The Johns Hopkins Gazette: August 6, 2001
August 6, 2001
VOL. 30, NO. 41


Teacher Immersion Program Helps Career-Changers Help Children

By Neil A. Grauer
Johns Hopkins Gazette Online Edition

They have succeeded--sometimes spectacularly--in diverse professions but feel something is missing in their lives. After careers on Wall Street, in journalism, private industry, the military or federal government, they decide they want to do work that is more fulfilling, even if it pays a lot less.

So they enter the School Immersion Master of Arts in Teaching program in the School of Professional Studies in Business and Education and undertake an intense 13-month program that will turn them into elementary or secondary school teachers.

"They all say almost the same thing--especially those who've had six-figure jobs," says Lenore Cohen, cohort coordinator for SPSBE in the Howard County Public School System's Professional Development School program. "They say, 'I thought money would make me happy. It hasn't. I want to make a difference in children's lives.' "

Begun in response to the 1994 redesign of Maryland's teacher education and school system structure, the partnership between Howard County's Professional Development School program and SPSBE's SIMAT program was "the brainchild of Ralph Fessler," then director of SPSBE's Graduate Division of Education and now the school's dean, Cohen says. "He was the one who was willing to jump into the pool without knowing how deep the water was--or if there was water."

The SIMAT program requires its students to work full time under the supervision of a mentor teacher while pursuing graduate courses in teaching at night. "I don't know of any other program in the country that is so intense," Cohen says. Approximately 230 students have completed the program in the past seven years. Currently, 46 are enrolled in it.

"Predominantly they are people who are career-changers, but we're getting more and more people right out of college, particularly those who studied business or computing," Cohen says.

There is a burgeoning need for the teachers now interning in all of SPSBE's graduate education programs, Cohen says. "We have 100 percent placement for everyone who wants to teach. The state of Maryland trains about 2,500 teachers a year, and some then go elsewhere to work. By 2002, the state will need more than 11,000 new teachers because of more elementary schools opening and more current teachers retiring."

At present, the SIMAT program is affiliated with two elementary schools in Howard County, a middle and high school in Montgomery County, two middle schools and a high school in Baltimore County and a high school in Baltimore City. These are professional development schools to which a SPSBE faculty member is assigned to coordinate the interns and work with the mentor teachers--or any other teacher--to improve the educational experience for the children, Cohen explains.

Anita Gallitano, a former stock research analyst for Paine Webber and for Alex. Brown, who gave up a six-figure income to enter the SIMAT program and teach at Swansfield Elementary School in Howard County, praised the program as "really a partnership" with the schools.

"There are things we can do at Swansfield with interns that can't be done elsewhere," she says. "We're combining theory with practice. We'll learn about something Tuesday night and apply it the next morning in the classroom. The school can almost be a research lab for Hopkins, trying out innovative teaching ideas in a real environment."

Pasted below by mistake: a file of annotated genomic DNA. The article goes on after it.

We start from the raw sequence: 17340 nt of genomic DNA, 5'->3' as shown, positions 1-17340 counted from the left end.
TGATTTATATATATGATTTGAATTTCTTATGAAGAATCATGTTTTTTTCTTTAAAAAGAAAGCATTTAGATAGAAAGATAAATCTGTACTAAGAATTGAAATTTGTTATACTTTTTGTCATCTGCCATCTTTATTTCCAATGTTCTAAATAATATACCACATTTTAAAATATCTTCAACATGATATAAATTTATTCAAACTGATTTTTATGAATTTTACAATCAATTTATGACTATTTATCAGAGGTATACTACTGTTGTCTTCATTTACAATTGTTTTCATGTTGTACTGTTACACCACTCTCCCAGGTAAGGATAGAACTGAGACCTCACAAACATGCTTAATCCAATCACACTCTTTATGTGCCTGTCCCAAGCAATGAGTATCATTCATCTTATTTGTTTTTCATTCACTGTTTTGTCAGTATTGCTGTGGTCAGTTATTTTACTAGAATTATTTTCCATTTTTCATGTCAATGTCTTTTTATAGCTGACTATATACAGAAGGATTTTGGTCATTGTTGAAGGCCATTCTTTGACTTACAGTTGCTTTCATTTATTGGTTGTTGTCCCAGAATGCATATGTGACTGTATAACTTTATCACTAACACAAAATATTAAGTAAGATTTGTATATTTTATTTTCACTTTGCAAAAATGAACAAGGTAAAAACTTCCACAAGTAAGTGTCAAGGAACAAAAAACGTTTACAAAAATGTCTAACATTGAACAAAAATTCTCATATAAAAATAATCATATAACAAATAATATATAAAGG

Calling the SIMAT program "fantastic," Gallitano, 39, says, "It does an incredible job preparing you to teach. When I started full time, I didn't feel like a first-year teacher. I absolutely love it. I have not had a single regret leaving my former job. I had a great career, but the time was right to start giving back to the community."

Brian Fuller, a Swansfield Elementary teacher in training who received his MAT degree in May, won Howard County's First Year Educator Award for his work with 23 fifth-graders.

A former data analyst for TRW, a major defense contractor, Fuller, 28, says, "I left for idealistic reasons. I've said to many friends that if in 30 years, I'd made a difference in one kid's life, then it's all worthwhile." He called the SIMAT program "impressive," adding that its intensity was valuable. "The timing was important. You could get it all done in 13 months--the master's degree, the certification, everything. And growing up in Maryland, I knew the Hopkins name was worth it."

Mike Wills, a 35-year-old former federal agency employee, left his position to teach 27 second-graders at Ronald McNair Elementary School, the largest in Montgomery County. "It comes down to being happy with what you're doing. I decided to go with my heart and not the money."

Wills says that the concentrated program was one of the things that made him decide to go to Hopkins. "The immersion was a big plus for me. I had to quit my job and go without a salary for a year, but it worked out for us," says the father of two children whose wife works for the federal government. The SIMAT program is "extremely busy, but it sets you up for what teaching involves," Wills says.

SPSBE's Cohen says, "What we're really giving to individuals who think they want to teach is an excellent view of what teaching is really like. Teaching is not a 9-to-3 job. Most teachers I know get into work at 7 a.m. each day. You don't have coffee breaks. You have 20 minutes for lunch. You have to deal with parents. Then you have to go home every night and work, either to prepare for classes or do graduate work.

"It's not easy at all," she says. "I think it's one of the most difficult professions to do well. But the rewards also are great, knowing that you have made a difference in the lives of children and the future of your community."